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Michael Jacks, Racism and the Music Cartel

by Dave Marsh

More than one person who’s worked with Michael Jackson has predicted to me that, if he realizes he’ll never again be the world’s most popular entertainer, he’ll commit suicide. Nobody predicted that the suicide would be so public, though.

There’s zero credibility to Jackson’s complaint that a Sony Music conspiracy produced all his woes–from the child molesting charges to royalty injustices. Yet Jackson’s ugly stunts and ludicrous fantasies are important, because they poison the story just as the public finally begins understanding the music world’s plantation economics.

Michael contends that in order to effectively fight the undeniable oppression of all black recording artists, all the other black musicmakers need to fall in line with him. Yet he didn’t make this public demand of the caucasians he actually hangs with–Elizabeth Taylor, McCauley Culkin, or ‘N Sync-even though that’s the more powerful group.

In his essay on “racial solidarity in the guise of black nationalism,” South Carolina gubernatorial candidate Kevin Gray describes a pattern by which bourgeois African-Americans, who ordinarily despise the so-called “black underclass,” demand solidarity when their interests are threatened. Need I point out that Mchael Jackson turned his back on Gary, Indiana, his majority-black hometown, when deindustrialization devastated it, or that he has never even whispered support of black rappers from Tupac on down when they’ve been censored, arrested, even murdered?

The dialogue about the music cartel’s scandalous economics ought to stay focused on the truth, which is one class of people, all relatively poor, being oppressed by another, far richer class. Just as the cotton industry cheated white sharecroppers as systematically and thoroughly as black sharecroppers, white artists and black artists have been identically cheated by the music industry. You can’t make sense of label chicanery using a racial framework, because the basis of the thievery is class. A label charges a veteran artist’s royalty account $10,000 for “A&R” every time one of his masters is used in a TV show or a movie. The artist is white. EMI pays Mariah Carey more than $50 million for making one flop album and agreeing not to make any others. Carey is black.

We need to think hard and often about the role race plays in all of American life. This dilemma-which is not just America’s but the world’s–cannot be solved without acknowledging that not only was our prosperity and power founded on slavery and peonage, our culture and politics remain based on white supremacy. White supremacy, which is what generates racism, infects every white person reading this-including me and if he’s out there, Tommy Mottola. In that sense, calling us “racist” lets us off the hook, because if we don’t burn crosses while wearing robes and hoods, we feel exempt. It’s only when we confront the unspoken everyday uses of white skin privilege that we get close to the real race problem.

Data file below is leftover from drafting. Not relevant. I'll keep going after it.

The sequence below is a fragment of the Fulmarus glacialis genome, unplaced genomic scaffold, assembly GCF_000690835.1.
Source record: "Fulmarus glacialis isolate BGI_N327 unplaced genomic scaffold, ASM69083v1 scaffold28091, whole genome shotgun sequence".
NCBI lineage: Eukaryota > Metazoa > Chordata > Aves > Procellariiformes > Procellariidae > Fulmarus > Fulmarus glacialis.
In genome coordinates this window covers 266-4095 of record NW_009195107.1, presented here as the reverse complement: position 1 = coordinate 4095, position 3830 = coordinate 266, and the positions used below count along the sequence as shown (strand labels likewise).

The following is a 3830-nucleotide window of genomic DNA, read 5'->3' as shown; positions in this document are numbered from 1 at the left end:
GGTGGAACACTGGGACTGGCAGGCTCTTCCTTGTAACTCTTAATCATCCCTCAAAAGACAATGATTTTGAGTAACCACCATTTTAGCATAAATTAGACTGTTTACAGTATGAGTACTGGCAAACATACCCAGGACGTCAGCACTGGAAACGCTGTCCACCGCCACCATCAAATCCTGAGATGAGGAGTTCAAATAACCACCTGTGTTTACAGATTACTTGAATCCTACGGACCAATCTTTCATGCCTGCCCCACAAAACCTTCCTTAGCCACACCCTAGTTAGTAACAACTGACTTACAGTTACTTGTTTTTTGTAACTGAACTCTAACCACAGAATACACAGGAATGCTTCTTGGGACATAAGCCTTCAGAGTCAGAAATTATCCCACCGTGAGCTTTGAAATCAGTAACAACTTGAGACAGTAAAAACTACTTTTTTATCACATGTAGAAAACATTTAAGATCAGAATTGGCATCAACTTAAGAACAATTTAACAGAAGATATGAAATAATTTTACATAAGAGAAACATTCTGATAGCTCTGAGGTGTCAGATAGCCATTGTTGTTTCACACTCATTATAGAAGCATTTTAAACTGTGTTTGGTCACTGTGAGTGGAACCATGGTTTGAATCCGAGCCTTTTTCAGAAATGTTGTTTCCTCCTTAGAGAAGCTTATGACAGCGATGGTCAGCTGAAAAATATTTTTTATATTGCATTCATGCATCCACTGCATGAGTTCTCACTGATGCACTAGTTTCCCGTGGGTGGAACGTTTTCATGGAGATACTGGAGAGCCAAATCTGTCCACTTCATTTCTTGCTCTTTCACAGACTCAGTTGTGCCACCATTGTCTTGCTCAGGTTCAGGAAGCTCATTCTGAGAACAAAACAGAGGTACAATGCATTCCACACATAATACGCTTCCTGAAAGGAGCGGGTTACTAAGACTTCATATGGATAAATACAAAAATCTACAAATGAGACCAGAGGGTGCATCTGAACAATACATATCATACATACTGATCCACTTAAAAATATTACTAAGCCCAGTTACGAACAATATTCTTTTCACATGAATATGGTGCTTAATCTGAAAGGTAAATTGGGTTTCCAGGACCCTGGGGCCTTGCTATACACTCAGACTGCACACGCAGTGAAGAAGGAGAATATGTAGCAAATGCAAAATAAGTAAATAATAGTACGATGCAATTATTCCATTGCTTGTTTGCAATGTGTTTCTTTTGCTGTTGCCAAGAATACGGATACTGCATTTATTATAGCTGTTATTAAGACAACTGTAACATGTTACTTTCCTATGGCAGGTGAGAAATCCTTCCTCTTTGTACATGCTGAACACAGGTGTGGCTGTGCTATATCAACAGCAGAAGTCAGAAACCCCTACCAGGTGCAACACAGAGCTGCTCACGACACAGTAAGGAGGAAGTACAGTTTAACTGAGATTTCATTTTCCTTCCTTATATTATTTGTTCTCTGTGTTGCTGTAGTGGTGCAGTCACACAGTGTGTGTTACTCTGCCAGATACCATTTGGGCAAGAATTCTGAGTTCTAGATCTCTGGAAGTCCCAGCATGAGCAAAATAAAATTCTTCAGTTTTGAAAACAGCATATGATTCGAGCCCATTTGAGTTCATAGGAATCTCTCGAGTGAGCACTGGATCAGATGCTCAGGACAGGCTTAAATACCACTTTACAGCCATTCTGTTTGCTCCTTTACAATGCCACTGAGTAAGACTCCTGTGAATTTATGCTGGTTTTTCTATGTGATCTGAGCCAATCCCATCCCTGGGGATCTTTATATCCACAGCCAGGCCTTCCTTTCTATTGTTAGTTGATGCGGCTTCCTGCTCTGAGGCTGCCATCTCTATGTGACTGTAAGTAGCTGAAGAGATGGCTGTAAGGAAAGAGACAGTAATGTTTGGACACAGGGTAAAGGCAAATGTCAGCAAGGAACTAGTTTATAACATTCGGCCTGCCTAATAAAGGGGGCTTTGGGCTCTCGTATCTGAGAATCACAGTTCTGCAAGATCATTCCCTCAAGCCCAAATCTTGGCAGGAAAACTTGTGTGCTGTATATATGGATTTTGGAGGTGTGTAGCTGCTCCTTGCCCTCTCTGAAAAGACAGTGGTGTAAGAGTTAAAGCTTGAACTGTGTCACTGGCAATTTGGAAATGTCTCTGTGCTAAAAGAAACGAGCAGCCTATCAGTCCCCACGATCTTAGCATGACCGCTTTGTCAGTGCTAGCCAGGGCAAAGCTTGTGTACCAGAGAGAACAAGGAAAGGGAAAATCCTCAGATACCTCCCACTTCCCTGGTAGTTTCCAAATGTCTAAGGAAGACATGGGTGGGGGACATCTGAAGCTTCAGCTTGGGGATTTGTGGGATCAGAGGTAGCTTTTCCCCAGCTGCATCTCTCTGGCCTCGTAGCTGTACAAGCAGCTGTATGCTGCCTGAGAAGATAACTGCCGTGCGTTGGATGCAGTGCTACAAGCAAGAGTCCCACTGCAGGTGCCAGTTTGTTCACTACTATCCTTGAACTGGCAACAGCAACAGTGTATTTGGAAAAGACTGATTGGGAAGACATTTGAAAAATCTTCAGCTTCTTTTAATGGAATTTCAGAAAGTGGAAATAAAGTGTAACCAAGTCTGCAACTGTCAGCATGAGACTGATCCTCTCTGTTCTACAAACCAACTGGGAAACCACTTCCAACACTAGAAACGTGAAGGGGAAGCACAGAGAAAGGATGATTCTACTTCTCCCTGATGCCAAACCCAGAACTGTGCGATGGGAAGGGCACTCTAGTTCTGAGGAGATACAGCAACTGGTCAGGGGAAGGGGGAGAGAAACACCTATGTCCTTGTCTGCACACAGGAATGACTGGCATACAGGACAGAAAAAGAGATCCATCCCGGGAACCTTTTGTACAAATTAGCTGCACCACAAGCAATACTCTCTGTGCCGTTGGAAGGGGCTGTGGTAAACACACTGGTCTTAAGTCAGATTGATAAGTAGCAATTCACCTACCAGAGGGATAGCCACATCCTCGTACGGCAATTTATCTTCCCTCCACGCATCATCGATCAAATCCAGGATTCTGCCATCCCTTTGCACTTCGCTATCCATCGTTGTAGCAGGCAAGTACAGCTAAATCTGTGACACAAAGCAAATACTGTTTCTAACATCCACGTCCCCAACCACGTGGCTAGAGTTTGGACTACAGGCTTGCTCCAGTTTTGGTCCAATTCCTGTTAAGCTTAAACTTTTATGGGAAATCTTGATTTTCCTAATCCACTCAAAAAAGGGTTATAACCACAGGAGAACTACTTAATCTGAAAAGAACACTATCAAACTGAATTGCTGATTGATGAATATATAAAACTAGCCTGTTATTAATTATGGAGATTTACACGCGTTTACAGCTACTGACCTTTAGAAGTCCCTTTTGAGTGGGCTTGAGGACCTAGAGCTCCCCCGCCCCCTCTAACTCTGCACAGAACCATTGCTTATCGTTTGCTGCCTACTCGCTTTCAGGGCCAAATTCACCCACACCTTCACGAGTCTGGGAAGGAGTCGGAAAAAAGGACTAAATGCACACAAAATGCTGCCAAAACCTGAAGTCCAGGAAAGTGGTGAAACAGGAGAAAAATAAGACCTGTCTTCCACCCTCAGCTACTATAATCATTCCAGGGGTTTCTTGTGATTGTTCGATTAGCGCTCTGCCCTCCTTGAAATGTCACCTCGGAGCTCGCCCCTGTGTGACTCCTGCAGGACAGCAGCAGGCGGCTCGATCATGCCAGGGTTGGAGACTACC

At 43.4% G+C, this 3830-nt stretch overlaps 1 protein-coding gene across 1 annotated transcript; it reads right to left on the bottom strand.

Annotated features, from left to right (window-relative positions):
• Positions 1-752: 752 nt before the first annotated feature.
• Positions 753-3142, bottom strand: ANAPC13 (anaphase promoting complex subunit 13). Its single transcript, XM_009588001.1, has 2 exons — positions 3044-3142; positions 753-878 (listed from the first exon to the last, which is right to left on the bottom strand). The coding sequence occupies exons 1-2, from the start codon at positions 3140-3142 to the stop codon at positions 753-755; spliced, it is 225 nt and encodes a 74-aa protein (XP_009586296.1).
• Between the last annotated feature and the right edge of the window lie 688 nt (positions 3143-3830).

It’s sad that Michael Jackson, who has been black for 44 years, doesn’t get this. He obviously doesn’t, because if he did, he’d never have labeled Tommy Mottola, who is far from a Klansman, a racist. At least in America, his white audience isn’t likely to forget this, or forgive it.

Yet Jackson, who obsesses over his own history, can find the real story written right there. When his first record contract came to an end, Jackson and his family lost the rights to his master recordings and even to the Jackson 5 name. His old label sued and the settlement cost the group more than half a million bucks, most of it in waived royalties, back when half a million meant something to a superstar.

The old record label was Motown, which was owned by black people and run by a black man.

That doesn’t mean that Michael Jackson didn’t get ripped off. In fact, Motown only paid a 5% royalty to the Jackson 5, so you could say it ripped him off ten times as much. Is Berry Gordy a racist in Michael Jackon’s eyes?


(what’s playing in my office)

1. “The Rising” (track), Bruce Springsteen (Sony)

2. Watermelon, Chicken and Gritz, Nappy Roots (Atlantic)

3. Try Again, Mike Ireland and Holler (Ashmont)

4. Dreamland, Robert Plant (Universal)

5. Little By Little, The Stevens Sisters (Rounder)

6. Halos and Horns, Dolly Parton (Sugar Hill)

7. Blazing Arrow, Blackalicious (MCA)

8. 1000 Kisses, Patty Griffin (ATO)

9. Another Happy Ending, The Clarks (Razor & Tie)

10. The Essential Collection, Tammi Terrell (Spectrum/UK)

11. Boy Could Those Guys Sing, The Delcos (Crystal Ball)

12. Living in a New World, Willie King and the Liberators (Rooster Blues)

13. Revolucion: The Chicano’s Spirit, a selection of Chicano grooves from the early 70s (Follow Me, Fr.)

14. The Shed Sessions, Bhundu Boys (Sadza, Ger.)

15. Dion and the Little Kings Live in New York (Ace UK)

Dave Marsh coedits Rock and Rap Confidential. Marsh is the author of The Heart of Rock and Soul: the 1001 Greatest Singles.

He can be reached at:


Dave Marsh edits Rock & Rap Confidential, one of CounterPunch’s favorite newsletters, now available for free by emailing: Dave blogs at

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